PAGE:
After the end of the ‘four-day war’− a brief but violent outbreak of hostilities between Armenia and Azerbaijan over Nagorny Karabakh − there are muted hopes for a renewal of peace negotiations. This bodes poorly for Baku – despite Azerbaijan’s military advantage over Armenia, it has increasingly limited diplomatic choices.
Azerbaijan’s offensive was clearly the result of planning and training but it was not a blitzkrieg aimed at liberating territories under Armenian occupation – once the mission was completed, Azerbaijan announced a unilateral truce. Baku gambled on psychological factors such as a demonstration of the technological advancement of its armed forces.
The timing of escalation led to speculation that the Azerbaijani authorities used the conflict chiefly to distract the population from domestic factors – such as the country’s economic decline and corruption scandals revealed in the Panama Papers. But were this truly a factor, the offensive would likely have taken place in January, amid the regional protests against price hikes, or immediately following the revelations of the Panama Papers.
The more likely scenario is that Armenia’s declaration in February that it would pursue a deterrence strategy including the possibility of a preemptive strike became strategically problematic for Baku. Such a policy could limit Baku’s abilities along the Line of Contact.
Thus, a carefully controlled escalation served to raise international awareness of the fragility of a status quo which Azerbaijan regards as unfavourable, in order to galvanize the international mediators and put pressure on Yerevan to be constructive at the negotiating table.
In addition, the military escalation also destroyed any expectations Armenia might have harboured for support from the Russian-led Collective Security Treaty Organization (CSTO). Its response was fragmented, with Belarus, for example, openly supporting Azerbaijan’s territorial integrity.
But Baku’s ultimate goal was diplomatic, to put pressure on the Armenian side. A stalemate in negotiations is unpalatable, and the military offensive helped to show Baku’s military muscle with offensive weapons of a higher technological capability than Yerevan’s. While both countries are reliant on Russian exports for conventional arming, Baku has used its larger state budget to acquire military equipment from other sources such as Israel and Turkey.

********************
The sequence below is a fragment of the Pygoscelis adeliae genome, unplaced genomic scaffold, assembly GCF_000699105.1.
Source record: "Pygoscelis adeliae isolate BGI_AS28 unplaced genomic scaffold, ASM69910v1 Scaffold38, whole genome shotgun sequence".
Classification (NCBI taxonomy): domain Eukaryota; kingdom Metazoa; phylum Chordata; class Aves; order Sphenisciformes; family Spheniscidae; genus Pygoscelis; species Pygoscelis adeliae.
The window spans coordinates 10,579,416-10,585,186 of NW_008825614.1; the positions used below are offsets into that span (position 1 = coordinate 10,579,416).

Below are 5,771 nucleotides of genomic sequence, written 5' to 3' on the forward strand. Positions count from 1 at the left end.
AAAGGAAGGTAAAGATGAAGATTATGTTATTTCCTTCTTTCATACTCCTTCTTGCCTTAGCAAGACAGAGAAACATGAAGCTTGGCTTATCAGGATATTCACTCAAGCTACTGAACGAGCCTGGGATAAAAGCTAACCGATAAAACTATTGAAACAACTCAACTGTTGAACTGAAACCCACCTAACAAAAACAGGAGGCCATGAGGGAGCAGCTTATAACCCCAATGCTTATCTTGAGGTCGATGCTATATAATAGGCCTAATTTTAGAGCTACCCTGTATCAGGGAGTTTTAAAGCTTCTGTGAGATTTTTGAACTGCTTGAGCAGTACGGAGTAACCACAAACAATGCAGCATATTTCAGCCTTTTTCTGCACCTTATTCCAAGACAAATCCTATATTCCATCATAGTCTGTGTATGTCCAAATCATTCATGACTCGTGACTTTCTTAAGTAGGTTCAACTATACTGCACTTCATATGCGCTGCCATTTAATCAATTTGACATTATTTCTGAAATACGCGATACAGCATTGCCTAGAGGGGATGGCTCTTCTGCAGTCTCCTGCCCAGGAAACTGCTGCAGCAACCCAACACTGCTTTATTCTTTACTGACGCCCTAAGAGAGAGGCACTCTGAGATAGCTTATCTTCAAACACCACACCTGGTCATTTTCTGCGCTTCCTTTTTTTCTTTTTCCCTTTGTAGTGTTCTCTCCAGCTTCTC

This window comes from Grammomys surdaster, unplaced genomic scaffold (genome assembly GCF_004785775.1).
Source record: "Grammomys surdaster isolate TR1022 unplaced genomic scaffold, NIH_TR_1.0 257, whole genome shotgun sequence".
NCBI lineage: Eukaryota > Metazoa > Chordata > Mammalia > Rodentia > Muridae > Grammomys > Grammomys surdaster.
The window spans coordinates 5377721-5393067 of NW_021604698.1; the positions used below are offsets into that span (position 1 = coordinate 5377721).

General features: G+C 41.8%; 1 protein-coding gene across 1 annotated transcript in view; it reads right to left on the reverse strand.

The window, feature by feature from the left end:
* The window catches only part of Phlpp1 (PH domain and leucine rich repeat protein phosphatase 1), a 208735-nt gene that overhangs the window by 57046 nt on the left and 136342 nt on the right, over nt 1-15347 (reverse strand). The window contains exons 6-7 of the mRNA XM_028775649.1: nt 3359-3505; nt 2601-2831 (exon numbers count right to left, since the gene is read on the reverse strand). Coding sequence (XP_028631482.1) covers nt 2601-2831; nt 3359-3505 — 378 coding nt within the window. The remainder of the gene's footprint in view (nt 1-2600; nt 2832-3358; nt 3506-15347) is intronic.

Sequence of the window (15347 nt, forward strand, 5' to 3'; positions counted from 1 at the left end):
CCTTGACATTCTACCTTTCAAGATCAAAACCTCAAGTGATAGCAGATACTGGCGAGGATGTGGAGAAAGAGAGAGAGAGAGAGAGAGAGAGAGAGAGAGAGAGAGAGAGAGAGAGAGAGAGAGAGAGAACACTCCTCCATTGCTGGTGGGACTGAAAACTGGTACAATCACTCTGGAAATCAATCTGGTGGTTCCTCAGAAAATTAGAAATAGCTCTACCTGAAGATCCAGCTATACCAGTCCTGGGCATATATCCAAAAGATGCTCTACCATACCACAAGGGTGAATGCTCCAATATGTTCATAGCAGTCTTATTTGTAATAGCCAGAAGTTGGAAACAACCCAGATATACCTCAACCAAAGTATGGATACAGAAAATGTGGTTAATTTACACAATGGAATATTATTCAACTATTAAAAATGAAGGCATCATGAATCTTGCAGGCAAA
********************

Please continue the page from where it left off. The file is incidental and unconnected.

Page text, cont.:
There has been a stalemate over Nagorny Karabakh since the failure of the 2011 Kazan meeting under Moscow’s auspices, which was intended to produce a framework agreement on conflict resolution. At that point, Azerbaijan offered to support the re-opening of the Turkish-Armenian border in exchange for partial liberation of territories. Previously it had opposed the normalization of Turkish-Armenian relations without full liberation as a prerequisite. At the Munich Security Conference in February 2015, Azerbaijani President Ilham Aliyev stated that ‘de-occupation of some of these districts, assuming negotiations continue, will immediately change the picture’.
The offensive has two further non-military goals. First, Baku needs to secure international investment − primarily for its gas projects, to compensate for the effect on its economy of the decline in oil prices. Baku does not have the luxury of engaging in military adventurism with the risk of a full-blown war. Meanwhile, Azerbaijan hopes that the situation will encourage potential investors to return.
The second is to consolidate army and military reform. Baku’s military budget has increased from $175 million in 2004 to $4.8 billion, which the population has thus far tolerated because of symbolic military successes. But without results in diplomatic negotiations, and with continuing troop losses, the public will turn against the government. More importantly, the effectiveness of Baku’s strategy depends not merely on deterring Armenian troops on the frontline through a war of attrition, but on the Azerbaijani army’s resolution to use its military power as a deterrent during negotiations. The reaction of Armenia is crucial; recent events could provoke a more pro-active Armenian position on Azerbaijan. Further escalation could harm the already pitifully thin modicum of trust between the two societies and their respective leaders.
The Russian factor
The short war has shone a light on Russia’s actions in the region. Moscow was previously uninterested in stopping the skirmishes. While most people in Armenia and Azerbaijan perceive Russia’s hand in the escalation, Russia’s pretense of being a mediator of the conflict has been exposed, with the unwelcome publicity that it has been selling arms to both sides.
The short war has increased the need to revive the negotiations and Russia is most likely to utilize the opportunity. Russia would like to return to the failed Kazan accords, which would entail returning five or six territories and then resolving key sticking points including the political future of Nagorny Karabakh. Russia hopes that with a resolution of the conflict, it can compel Azerbaijan into joining the CSTO and Eurasian Economic Union. This is Azerbaijan’s dilemma: submitting itself into the Russian sphere is a high price to pay, even for conflict resolution. However, in the absence of diplomatic negotiations, Baku could see increasing levels of domestic unrest. Thus, if tangible results do not come soon, more devastating military action may lie ahead.
Zaur Shiriyev was an Academy fellow with the Russia and Eurasia Programme at Chatham House.